It’s be belief that that something is going to have to be our catalogs. We can’t help that the laws of physics say that one book can only take up one space on a shelf – but we can help that our catalogs are only searchable by a few main categories – and even those aren’t helpful. Until I worked in a library I didn’t realize (and this may not be true of all systems) that a title search only searches for titles that start with the words you’re typing it!! So if I want to find books with HTML in the title I have to do a keyword search and sort through all of the garbage to find what I’m looking for. Why is there so much garbage? Because HTML could be in a link in the description of the book (ex: page.html) – not very helpful if I want a book on learning HTML.

When I develop a new database for work I always make it clear to my users that they can search anything they want – in any combination – and I do my absolute best to provide them with the tools to do just that. The same should be true for our catalogs – even though I already knew this – this book as really brought this truth home. It’s time for librarians to stand up and demand more – and if we’re not getting it we need to be out there making it – or helping those who are already making it.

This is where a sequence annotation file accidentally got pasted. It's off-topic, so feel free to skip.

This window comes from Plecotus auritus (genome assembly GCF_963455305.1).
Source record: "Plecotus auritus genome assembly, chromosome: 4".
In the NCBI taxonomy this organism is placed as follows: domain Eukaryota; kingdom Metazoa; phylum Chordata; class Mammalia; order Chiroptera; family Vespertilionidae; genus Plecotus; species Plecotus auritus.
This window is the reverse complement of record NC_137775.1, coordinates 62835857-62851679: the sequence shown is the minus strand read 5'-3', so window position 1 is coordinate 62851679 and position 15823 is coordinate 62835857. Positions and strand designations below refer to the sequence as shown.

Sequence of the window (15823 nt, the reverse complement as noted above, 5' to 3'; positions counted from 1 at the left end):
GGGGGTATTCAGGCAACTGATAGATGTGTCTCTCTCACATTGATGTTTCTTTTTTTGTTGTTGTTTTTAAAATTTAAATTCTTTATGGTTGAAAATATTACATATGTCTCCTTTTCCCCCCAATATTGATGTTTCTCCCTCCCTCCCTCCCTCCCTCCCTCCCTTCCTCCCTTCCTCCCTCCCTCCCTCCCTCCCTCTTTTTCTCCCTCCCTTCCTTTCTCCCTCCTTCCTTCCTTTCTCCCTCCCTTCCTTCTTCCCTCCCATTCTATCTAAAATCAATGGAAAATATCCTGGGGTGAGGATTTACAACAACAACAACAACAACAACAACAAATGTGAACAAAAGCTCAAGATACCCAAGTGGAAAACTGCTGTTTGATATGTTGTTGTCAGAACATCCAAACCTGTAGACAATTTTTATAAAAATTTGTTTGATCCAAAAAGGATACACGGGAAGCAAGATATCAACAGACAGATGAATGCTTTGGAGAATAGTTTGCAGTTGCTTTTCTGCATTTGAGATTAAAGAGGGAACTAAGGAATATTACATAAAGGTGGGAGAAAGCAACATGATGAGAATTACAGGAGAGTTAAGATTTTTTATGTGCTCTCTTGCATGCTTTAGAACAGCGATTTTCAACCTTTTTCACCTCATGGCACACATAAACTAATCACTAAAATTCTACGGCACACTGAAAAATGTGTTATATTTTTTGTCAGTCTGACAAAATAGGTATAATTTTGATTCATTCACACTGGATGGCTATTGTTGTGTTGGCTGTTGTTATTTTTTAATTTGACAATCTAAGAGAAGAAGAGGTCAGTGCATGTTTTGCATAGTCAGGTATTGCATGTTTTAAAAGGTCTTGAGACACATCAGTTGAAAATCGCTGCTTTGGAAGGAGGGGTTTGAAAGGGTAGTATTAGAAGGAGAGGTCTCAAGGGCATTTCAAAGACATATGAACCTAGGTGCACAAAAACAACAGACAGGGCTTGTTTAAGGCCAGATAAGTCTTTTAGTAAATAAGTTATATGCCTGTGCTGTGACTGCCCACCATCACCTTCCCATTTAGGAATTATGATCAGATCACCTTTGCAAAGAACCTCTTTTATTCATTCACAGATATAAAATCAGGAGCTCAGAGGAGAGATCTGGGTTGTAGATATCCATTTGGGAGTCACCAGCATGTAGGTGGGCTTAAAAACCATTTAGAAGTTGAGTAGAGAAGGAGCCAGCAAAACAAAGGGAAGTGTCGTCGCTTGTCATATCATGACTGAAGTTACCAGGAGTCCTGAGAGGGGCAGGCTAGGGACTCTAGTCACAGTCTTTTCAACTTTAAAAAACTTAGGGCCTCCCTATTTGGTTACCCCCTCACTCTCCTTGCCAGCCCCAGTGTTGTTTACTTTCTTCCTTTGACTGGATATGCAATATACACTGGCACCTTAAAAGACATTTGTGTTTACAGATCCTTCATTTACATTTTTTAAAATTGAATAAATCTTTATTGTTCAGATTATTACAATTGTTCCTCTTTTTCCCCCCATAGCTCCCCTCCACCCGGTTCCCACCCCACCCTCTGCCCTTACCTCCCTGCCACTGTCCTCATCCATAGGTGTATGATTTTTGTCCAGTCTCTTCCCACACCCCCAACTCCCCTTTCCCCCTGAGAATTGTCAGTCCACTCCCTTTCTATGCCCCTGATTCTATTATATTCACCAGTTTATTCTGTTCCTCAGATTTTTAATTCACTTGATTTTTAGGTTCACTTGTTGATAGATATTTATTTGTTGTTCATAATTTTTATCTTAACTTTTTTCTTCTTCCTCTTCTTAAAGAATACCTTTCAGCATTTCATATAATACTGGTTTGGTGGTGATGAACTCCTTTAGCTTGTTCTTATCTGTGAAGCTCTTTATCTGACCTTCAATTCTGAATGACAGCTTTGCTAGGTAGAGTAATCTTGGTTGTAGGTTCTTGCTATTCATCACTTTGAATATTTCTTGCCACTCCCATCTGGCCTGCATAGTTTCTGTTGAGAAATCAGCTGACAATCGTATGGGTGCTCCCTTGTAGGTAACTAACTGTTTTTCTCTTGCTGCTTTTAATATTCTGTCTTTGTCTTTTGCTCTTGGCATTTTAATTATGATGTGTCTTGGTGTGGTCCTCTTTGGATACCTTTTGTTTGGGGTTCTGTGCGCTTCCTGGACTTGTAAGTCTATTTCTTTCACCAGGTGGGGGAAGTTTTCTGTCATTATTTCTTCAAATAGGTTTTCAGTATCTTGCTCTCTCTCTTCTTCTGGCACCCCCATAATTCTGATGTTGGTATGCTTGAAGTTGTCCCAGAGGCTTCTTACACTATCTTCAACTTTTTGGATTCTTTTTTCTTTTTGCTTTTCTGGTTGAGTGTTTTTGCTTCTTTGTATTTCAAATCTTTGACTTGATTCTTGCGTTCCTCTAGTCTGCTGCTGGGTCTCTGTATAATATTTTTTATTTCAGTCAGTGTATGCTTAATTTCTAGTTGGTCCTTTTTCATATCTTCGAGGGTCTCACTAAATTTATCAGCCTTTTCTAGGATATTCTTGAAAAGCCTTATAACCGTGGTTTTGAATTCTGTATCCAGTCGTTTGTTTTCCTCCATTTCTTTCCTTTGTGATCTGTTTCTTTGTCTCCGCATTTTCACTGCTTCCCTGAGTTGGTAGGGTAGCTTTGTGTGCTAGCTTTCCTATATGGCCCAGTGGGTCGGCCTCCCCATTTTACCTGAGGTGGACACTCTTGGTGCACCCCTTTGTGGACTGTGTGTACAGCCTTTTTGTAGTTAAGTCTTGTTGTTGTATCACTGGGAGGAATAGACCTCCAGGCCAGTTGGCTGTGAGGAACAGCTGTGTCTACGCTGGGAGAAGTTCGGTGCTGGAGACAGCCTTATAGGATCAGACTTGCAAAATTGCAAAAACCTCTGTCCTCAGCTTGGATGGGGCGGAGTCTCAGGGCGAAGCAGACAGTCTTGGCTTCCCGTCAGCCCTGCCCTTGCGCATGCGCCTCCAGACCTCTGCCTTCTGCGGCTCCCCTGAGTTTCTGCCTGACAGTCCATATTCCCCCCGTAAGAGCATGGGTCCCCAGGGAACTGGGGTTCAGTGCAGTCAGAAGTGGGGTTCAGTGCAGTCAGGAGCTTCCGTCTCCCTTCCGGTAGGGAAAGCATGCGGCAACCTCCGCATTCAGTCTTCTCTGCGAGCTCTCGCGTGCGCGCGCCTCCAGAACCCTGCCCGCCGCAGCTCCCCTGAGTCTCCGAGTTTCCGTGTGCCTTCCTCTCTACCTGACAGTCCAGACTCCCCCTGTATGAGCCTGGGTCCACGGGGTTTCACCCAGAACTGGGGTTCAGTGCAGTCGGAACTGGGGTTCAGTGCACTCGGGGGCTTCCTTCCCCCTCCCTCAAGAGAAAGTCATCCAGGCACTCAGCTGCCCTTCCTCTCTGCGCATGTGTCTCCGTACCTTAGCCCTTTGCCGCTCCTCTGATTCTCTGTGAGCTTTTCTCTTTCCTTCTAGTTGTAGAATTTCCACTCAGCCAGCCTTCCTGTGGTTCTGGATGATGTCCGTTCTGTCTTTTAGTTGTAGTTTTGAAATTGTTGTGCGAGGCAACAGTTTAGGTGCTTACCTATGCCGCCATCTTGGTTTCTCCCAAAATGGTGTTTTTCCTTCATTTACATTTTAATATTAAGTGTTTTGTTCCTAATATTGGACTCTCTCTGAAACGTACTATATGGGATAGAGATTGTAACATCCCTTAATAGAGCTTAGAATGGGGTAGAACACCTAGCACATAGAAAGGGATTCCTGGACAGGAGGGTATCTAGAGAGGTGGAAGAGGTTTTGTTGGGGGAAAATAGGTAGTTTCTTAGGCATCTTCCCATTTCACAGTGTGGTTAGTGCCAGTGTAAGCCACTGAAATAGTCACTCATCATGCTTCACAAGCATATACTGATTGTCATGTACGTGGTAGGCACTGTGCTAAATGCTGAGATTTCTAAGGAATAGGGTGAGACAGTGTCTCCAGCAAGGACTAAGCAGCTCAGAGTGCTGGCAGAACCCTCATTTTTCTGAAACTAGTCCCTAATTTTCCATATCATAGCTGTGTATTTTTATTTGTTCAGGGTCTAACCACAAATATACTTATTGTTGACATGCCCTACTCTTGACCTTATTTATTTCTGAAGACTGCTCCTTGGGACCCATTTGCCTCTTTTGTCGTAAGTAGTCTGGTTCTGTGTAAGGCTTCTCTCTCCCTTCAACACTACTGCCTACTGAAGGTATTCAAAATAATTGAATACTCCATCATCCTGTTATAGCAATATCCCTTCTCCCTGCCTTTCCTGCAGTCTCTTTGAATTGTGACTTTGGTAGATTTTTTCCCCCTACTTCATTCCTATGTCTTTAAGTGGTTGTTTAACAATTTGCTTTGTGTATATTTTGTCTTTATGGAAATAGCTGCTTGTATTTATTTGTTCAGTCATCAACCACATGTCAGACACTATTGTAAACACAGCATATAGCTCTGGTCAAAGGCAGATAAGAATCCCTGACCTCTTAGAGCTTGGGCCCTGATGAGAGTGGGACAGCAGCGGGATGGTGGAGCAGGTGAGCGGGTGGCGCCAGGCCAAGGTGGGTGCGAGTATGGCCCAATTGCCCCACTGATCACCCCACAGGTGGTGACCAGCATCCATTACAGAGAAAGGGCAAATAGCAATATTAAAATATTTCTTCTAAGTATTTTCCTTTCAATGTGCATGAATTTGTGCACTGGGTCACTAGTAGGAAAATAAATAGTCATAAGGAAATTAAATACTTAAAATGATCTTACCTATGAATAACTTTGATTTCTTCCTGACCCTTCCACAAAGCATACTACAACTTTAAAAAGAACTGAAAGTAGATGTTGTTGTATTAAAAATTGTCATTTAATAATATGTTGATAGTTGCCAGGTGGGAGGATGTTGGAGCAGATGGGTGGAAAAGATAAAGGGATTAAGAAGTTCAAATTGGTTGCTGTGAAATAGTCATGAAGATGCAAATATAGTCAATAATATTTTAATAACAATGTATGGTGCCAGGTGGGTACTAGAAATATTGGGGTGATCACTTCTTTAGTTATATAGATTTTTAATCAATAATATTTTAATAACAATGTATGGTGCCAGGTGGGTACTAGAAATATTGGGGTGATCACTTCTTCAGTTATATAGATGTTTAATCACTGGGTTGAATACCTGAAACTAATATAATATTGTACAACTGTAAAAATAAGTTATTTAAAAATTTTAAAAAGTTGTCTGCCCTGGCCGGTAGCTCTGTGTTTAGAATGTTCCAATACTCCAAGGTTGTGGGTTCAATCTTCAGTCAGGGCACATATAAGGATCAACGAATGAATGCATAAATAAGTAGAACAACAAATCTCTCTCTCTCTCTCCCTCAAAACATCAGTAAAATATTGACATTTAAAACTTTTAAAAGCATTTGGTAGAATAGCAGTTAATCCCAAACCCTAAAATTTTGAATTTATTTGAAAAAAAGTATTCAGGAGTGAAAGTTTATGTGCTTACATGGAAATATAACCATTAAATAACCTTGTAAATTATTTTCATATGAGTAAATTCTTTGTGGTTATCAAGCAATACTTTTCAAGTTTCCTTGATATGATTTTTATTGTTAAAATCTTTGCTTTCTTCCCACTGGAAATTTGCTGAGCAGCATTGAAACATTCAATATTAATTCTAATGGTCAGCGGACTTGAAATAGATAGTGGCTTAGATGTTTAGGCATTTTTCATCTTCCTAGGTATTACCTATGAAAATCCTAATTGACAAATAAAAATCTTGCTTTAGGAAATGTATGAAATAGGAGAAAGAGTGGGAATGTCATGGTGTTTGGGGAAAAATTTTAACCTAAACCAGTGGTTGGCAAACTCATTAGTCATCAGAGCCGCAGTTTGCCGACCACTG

Why should it take the “turn of a century or two” for us to change our culture? Why, when there are so many of us out there with the skills to make the change ourselves? I make this promise to you all – I’m not all talk – when I finish my MLIS I’m going to take the time to learn everything I can about the way we catalog and the way people want to use our catalogs – and then I’m going to find someone who wants my help. We can’t just all sit around and complain over and over – we need to be out there doing something about it – and that’s my goal – I’m going to DO something!

Intranet != Design

I just read this great quote on the Intranet Blog:

An intranet is about 20% technology, 80% people and process. To change or redesign the intranet has in fact little to do with design, and everything to do with change management.

This is very very important for library web managers to understand. You can copy all of the neat little things I did for our intranet – but it won’t matter without the support for your management and staff – without them there is no intranet.